MARCH 2024

If you were with me last time, you may remember that we were pleased to be contributing to the well-being of the red-breasted sap sucker Mitch found in the trees down by the barn. Hmm. See photo:

“Sorry to say that your tree probably can’t survive this,” Darren, the arborist-guy at Shonnards Nursery, told us. “That’s a sap sucker’s work.” But this tree isn’t down by the barn. It, and the other two similarly afflicted Mountain Ash, are right up in the front lawn. Well. What to do? First we’ll probably do nothing. It will have to be up to the trees’ own defenses. Here’s what Google has to say on the subject: The mighty Mountain Ash tree is the tallest flower in the world. Native to Tasmania and Victoria and soaring to heights of over 100 metres, they are the second tallest tree species in the world. The tallest flower in the world? Guess we’ll hope for the best.

See this guy? It came down in the recent ice-storm, crushing the fence and blocking the road:

I loved to walk down and see this stump. Just the power and beauty of the thing. Obviously, we had to have help clearing it, and the others, from the fence and road.

But damn. No-one consulted me, they just hauled their equipment in and got to work, and took the stump with them. Of course they did, who would care about the dumb stump, and anyway they would take it to the chippers who would grind it up and it would be useful in all sorts of applications. Wonderful.

So, trees. This morning, Ryan (cow-guy) sent Keaton over to survey the damage to the all the fences. He’ll come back next week with appropriate machinery to clear the fallen trees from the Eastern pasture and re-wire the hot line. I’ll be happy to see the cows come back, and don’t have any particular fondness for any of the fallen timber down there. He’s also going to install opposing gates so that Ryan and crew can move the animals from one side of the driveway to the other. I wish you could be here sometime to watch the cattle drive! Wild-wild-West.

What else is new? This:

Yep. The white one (Bob) had been seriously underperforming for months, refusing to start, for example, and Larry had been all over CarMax to find a replacement. Then this weekend we were on an errand in town and had the bright idea to scan the local dealers, and here this little beauty was. Dodge Ram 1500 for those of you who might know what that even means. 2015, and perfect, inside and out. Yes, it’s littler than Bob, but considerably younger (Bob was a 2002, 187,000 miles). We’re waiting to hear from Will, grandson who named Bob, to see if he has any inspiration for this one. I’ll let you know, but apparently Will is somewhere in Europe on Spring Break, so it may be awhile.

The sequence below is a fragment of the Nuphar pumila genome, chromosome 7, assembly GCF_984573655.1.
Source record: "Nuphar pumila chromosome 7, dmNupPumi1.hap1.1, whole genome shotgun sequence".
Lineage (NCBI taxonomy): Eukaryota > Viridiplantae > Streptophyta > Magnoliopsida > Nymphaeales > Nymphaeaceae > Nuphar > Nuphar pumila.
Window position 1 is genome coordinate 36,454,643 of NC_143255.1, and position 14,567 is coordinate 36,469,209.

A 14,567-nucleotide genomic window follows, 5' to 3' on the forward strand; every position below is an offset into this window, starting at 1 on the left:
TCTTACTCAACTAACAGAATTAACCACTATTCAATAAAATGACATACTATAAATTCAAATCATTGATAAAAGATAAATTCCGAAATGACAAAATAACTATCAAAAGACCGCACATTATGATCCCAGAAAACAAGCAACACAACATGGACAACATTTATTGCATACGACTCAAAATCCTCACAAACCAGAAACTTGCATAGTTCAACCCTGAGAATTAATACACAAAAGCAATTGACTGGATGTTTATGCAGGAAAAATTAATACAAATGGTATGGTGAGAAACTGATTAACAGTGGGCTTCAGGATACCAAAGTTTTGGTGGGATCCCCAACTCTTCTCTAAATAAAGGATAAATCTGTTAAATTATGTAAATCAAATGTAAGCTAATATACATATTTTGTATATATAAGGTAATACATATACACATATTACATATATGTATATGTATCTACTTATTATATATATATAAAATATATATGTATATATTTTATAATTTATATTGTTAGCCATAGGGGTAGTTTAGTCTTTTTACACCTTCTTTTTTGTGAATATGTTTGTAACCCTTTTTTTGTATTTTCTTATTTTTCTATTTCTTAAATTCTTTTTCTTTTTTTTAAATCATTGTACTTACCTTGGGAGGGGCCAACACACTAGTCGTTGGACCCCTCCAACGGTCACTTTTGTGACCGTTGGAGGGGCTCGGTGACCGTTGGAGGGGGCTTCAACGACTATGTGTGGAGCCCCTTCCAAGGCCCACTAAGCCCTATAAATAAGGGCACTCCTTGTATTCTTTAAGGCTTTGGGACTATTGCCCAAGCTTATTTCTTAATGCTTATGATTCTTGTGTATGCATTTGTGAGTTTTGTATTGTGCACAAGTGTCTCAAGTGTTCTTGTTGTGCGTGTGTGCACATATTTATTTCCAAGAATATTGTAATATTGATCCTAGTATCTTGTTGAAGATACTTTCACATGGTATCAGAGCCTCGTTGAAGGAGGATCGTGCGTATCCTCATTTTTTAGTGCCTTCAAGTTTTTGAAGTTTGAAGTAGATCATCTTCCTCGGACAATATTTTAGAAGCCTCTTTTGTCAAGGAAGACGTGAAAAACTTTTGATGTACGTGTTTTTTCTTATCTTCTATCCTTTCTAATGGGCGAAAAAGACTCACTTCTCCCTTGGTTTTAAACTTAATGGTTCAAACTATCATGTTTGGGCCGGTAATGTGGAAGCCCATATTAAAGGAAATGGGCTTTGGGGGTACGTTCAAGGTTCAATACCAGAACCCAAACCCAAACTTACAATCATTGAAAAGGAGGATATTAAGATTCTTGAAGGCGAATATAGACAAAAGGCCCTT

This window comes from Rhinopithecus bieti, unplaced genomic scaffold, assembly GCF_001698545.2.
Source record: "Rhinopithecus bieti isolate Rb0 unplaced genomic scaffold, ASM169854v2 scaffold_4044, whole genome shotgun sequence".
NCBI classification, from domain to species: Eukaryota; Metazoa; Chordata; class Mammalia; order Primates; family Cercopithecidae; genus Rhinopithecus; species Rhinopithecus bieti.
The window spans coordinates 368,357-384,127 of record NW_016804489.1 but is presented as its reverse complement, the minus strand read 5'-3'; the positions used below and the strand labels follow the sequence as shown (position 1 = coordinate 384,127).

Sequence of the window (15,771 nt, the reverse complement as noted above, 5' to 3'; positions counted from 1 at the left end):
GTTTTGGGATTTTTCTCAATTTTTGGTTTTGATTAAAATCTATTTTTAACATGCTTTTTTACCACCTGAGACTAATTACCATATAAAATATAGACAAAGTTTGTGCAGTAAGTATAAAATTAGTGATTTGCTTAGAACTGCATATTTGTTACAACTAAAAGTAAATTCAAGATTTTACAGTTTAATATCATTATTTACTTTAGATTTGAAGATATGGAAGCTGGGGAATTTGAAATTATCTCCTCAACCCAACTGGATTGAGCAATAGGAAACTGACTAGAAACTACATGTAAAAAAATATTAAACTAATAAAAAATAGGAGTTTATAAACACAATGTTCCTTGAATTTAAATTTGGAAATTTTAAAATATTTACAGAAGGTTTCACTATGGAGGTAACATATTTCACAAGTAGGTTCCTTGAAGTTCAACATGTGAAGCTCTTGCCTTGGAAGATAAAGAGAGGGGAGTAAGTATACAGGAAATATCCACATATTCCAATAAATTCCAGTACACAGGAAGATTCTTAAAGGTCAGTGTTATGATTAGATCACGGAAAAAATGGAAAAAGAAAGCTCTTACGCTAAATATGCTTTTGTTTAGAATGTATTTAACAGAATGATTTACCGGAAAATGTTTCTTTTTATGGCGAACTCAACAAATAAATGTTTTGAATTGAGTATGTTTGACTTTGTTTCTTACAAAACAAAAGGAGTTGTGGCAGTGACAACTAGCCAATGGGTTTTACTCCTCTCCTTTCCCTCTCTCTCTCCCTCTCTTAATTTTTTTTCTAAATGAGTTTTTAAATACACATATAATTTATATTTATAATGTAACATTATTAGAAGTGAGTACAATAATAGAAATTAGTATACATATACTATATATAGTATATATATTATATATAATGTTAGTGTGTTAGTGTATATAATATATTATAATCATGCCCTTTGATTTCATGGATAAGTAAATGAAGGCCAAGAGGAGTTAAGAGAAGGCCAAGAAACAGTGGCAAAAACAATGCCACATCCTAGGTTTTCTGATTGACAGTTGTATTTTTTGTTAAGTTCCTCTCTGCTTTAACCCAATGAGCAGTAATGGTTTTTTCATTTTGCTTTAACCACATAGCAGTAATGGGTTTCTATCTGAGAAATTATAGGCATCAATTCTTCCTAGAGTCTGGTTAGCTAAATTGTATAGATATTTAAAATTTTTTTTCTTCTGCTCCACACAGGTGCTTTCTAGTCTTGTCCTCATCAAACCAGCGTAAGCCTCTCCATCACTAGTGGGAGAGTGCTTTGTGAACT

Yawn. Not enough sleep last night. Larry’s in the kitchen baking bread. Don’t you love it? I sure do!

But back to a little story: He, Larry, had gone to a meeting of the Bee-Keepers Association the other evening, and didn’t notice until he got home that his phone had apparently jumped ship somewhere while he was gathering stacks of bee info from the table on his way out. We tried calling the phone, but whoever had it didn’t answer. Next morning we got on our computers and located the number of the man who had run the meeting, and from him, did get the name and number of the guy who picked it up. Of course, the phone is locked, so nothing that man could do but wait. We drove out to retrieve it, and had a nice conversation. He asked me if I’d read my blog that morning — what? No, I don’t usually re-read after the first day to see if there are comments. He said that in looking up “Viehl” which was all he had, he’d come across the blog and had commented his contact info there. Didn’t see it, but I’ve been through several updates and will have to see if there’s something I can do to facilitate comments at this point.

Larry’s garden is up and running. Cabbage, peas, onions, potatoes, lettuce all planted and up. He has a light installed in the greenhouse, and it’s on automatically until 10:00 every evening. It’s fun to see it after we turn off the inside lights to head for bed. Sweet. Oh, and the fennel is planted, Larry has commented in passing.

We’re planning to start a new little chicken flock in a couple of weeks. Walking up the road the other day, I saw Gracie wildly squawking and beating her wings, safely in the run. But as I got near, I saw a cougar? bob-cat? mountain lion? standing at the fence. Seeing me, he took himself off across the orchard, leapt up onto a post and so out into the woods. Obviously, he who’d taken our other two. Poor Grace was much upset and took herself into the coop for the rest of the day. She’s been laying every day, now, bless her heart, and already we have more eggs than we need. But a flock is more than one, and she misses the others to boss and scold and teach their place. We’ll do what we can.

Dinner tonight? Pulled pork enchiladas. Courtesy of our last visit to Costco, where we’d acquired a 2#package of the pulled pork. Also picked up a stack of corn tortillas. In our freezer I found a half-pint of tomatilla sauce, made either at the inspiration of, or recipe for, from Tom a year ago. Never made it before and hope it will stand in as enchilada sauce. Oh, btw, we divided the 2 pounds of meat into four packets and will proceed with our usual m.o. of making several batches from the first half-pound, which will last us until the next full moon, or the anticipated eclipse of the sun. How it goes in Chez Viehl.

Bon appétit, and see you next time.

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